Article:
Corinne Collins Oestreich
Corinne’s home has been owned by six generations of the same family. At first it was built on stilts because the river came right up to the wooden sidewalks. Her father, Robert Roy Collins, who went by Roy, followed in his father’s footsteps and became a painter. Her mother’s name was Ethel Harvey Collins and she was a housewife and had also worked at Schafer’s Variety Store on Main Street. Corinne was an only child. She spent a lot of time reading books at the Rio Vista Library which was a two story building with a water fountain and two palm trees out front. It housed the library and the office for the City of Rio Vista, plus the Pythian Sisters and Pythian Brothers met there as well. She remembers her great grandfather, grandfather and father painting the building. She attended Bruning School on Montezuma, which was K through 3rd grade. Her teachers there were Muriel Hassler, who would become Mrs. Bushnell, for 1st grade, Miss Morrison who died at age 100 in 2006 for 2nd grade and for 3rd grade Mildred Green who married Ralph Pezzaglia. She then went on to Riverview School and her teachers were Miss Stipes for 4th grade, Mrs. Totman for 5th grade, Miss Gallatin for 6th grade and Mr. Harry Alley for 7th grade. The Riverview school principal was Peter Jacobs, who was a neighbor and family friend. During school Corinne’s favorite subject was recess, playing baseball and kickball.
After school she worked on her homework and then played baseball, kick the can, statues, hide and go seek, bicycle riding or roller skating. She had chores like feeding the chickens and rabbits, though she didn’t get an allowance because she was allowed to go to the theater three times a week. It cost .25 cents to get in and her favorite movies were Westerns. The family enjoyed listening to their crystal radio, and then later a regular radio. Some of her favorite programs were Fibber McGee and Molly, The Lone Ranger, and The Green Hornet. “Give me a bouquet of roses” by Eddy Arnold and the Andrews Sisters, “Rum and Coca Cola...” are a couple of her favorite songs from the 40’s. She also remembers listening to the radio when President Roosevelt announced the war and newspaper vendors in the streets also announced “Hear ye, hear ye, we are at war.” Her cousins John Henry and his brother Harry Stanley were in World War II. John Henry Cole still lives here in Rio Vista.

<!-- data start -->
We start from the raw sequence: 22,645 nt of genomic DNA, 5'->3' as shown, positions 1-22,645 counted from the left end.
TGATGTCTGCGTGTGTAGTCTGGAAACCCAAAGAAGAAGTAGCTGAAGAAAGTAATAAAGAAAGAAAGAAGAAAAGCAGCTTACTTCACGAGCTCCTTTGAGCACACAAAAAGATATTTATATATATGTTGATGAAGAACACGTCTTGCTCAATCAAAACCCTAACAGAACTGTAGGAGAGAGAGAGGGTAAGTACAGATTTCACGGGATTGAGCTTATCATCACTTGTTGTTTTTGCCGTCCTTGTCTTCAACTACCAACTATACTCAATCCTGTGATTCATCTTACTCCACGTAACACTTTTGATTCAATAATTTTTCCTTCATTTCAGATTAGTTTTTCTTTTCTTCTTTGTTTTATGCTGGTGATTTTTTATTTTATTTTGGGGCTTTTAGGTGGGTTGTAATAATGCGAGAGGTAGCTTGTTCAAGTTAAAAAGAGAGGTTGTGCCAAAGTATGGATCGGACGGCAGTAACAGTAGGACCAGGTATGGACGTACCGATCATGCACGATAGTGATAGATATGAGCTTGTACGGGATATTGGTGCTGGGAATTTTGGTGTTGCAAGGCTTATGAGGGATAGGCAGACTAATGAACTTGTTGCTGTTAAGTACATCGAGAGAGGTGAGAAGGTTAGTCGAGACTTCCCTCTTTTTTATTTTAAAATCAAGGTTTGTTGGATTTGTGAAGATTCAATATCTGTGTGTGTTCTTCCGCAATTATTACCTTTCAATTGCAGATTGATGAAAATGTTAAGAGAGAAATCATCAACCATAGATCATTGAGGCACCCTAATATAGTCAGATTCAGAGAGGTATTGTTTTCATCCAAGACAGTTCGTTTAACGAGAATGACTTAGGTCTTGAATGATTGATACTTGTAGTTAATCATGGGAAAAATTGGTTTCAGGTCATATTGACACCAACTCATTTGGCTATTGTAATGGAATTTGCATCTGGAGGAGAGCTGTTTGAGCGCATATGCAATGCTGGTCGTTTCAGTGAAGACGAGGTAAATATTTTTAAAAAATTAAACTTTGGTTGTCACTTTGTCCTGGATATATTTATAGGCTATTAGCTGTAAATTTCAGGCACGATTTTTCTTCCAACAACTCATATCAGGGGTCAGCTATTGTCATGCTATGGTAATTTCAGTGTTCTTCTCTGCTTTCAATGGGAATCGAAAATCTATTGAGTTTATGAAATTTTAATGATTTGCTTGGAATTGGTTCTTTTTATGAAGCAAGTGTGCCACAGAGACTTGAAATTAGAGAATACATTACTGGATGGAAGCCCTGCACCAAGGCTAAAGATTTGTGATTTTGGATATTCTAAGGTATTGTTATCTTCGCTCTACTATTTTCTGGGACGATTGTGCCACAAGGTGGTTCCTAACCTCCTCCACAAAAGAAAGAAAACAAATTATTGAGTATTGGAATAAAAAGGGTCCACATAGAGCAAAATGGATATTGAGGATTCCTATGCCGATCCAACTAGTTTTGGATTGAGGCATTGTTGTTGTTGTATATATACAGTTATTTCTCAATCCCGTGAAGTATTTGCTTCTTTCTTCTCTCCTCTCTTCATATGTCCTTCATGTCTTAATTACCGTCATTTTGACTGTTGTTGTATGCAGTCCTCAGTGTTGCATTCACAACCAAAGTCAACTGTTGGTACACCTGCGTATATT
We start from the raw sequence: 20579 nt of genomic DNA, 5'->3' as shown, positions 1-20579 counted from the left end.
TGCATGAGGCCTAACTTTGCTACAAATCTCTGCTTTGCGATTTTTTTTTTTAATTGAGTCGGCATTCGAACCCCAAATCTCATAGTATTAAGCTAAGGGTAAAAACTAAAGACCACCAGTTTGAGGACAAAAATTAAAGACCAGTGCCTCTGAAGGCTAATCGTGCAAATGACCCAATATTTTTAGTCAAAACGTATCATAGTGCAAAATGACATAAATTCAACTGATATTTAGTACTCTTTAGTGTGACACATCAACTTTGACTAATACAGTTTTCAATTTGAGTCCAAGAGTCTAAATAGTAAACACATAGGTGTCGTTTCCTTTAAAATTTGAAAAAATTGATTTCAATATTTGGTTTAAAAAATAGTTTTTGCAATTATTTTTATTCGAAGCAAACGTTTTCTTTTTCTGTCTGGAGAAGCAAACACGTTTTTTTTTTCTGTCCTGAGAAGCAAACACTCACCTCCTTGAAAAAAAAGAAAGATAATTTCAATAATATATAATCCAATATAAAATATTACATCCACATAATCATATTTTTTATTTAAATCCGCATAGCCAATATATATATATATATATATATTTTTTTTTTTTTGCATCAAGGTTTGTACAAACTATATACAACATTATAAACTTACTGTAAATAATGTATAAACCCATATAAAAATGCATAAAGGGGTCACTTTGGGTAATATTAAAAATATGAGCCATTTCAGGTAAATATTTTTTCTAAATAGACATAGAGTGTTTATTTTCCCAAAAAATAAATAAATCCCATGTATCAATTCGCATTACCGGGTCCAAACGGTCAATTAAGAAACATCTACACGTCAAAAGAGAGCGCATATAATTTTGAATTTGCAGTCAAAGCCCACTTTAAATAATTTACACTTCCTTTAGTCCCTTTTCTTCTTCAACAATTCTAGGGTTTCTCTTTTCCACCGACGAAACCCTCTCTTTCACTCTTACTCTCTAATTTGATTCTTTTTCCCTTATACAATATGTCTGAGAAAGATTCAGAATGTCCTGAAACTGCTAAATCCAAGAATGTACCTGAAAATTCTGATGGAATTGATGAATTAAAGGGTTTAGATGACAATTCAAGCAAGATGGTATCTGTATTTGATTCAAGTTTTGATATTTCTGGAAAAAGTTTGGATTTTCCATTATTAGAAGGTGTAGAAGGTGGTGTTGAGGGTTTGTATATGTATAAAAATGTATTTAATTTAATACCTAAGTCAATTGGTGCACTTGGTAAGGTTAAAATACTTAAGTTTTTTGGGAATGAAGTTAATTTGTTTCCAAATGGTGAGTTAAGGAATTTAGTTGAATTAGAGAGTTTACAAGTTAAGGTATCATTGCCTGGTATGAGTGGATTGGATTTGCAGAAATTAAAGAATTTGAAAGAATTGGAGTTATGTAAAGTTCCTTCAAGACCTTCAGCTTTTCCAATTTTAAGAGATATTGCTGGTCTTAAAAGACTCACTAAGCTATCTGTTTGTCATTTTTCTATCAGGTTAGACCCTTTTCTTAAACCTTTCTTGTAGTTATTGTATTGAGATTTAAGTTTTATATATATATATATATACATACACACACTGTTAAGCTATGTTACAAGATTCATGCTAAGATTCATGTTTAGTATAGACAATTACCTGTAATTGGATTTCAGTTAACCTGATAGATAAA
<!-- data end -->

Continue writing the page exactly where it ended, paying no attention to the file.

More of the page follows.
On Sundays her family ate pot roast with potatoes, carrots and celery that her father cooked so that her mother could have a day of rest. He cooked all of this in an iron pot also known as a Dutch oven. Her first job was cleaning a house for .35 cents an hour. She had pneumonia quite often, and also had chicken pox, mumps, and measles. There were two doctors in Rio Vista, Dr. Thompson and Dr. Simmer; though it was Dr. Simmer she always saw when he came to her home. For Christmas her family traveled to Los Angeles to her grandparents’ home where they always had a big decorated tree. Dinner would be a turkey or ham. They were only allowed to buy one another one present each. Her presents were usually homemade dresses, farm sets, race car sets, tea sets, tables and chairs, and dolls. They would go by car to get to other cities, often times all day trips. To get to Sacramento to shop they would cross the Rio Vista Bridge to Wood Island and from there to the levee road. Once in awhile she took a bus from Rio Vista to meet her Aunt in Courtland, and into Sacramento to shop. To get to Lodi or Stockton they would take Thornton Road.
She remembers downtown Rio Vista as having more stores then now. They had 7 grocery stores, 7 beauty parlors, 2 barber shops, 8 bars, 5 service stations, 3 hotels and many churches. Corinne can name them all. The Rio Vista Park had a gazebo, rose bushes and benches. On the weekends the Rio Vista Band played in the gazebo. Her grandfather Johnny was the band leader, and other locals played in the band. The band traveled and played in other towns around Solano County. The mayor back then was Mayor Allender who owned the ice cream parlor on Main Street. Next to that was Yory’s Bakery and at 2nd and Main there was a miniature golf course. The Delta Queen picked up passengers at the Rio Vista Wharf and took them to San Francisco. Johnny Howard was constable of Rio Vista and he would walk around town and the waterfront wharfs. During the Depression Rio Vista had a Chinatown on North Front Street which included a three story hotel and a Chinese Laundry run by the Toy Family. She remembers when a new baby would be born they would string firecrackers over the street from the laundry to the hotel and set them off. Mr. Toy worked ranches on Ryer Island, and the government was going to have him burn the onions and potatoes. Mr. Toy loaded up his truck and bought them to Rio Vista and handed them out to friends and acquaintances.
Some of the most memorable changes in her opinion are “We went from scrub boards to electric washing machines,” and “You wouldn’t dare play kick the can in the streets now. They’d arrest you!”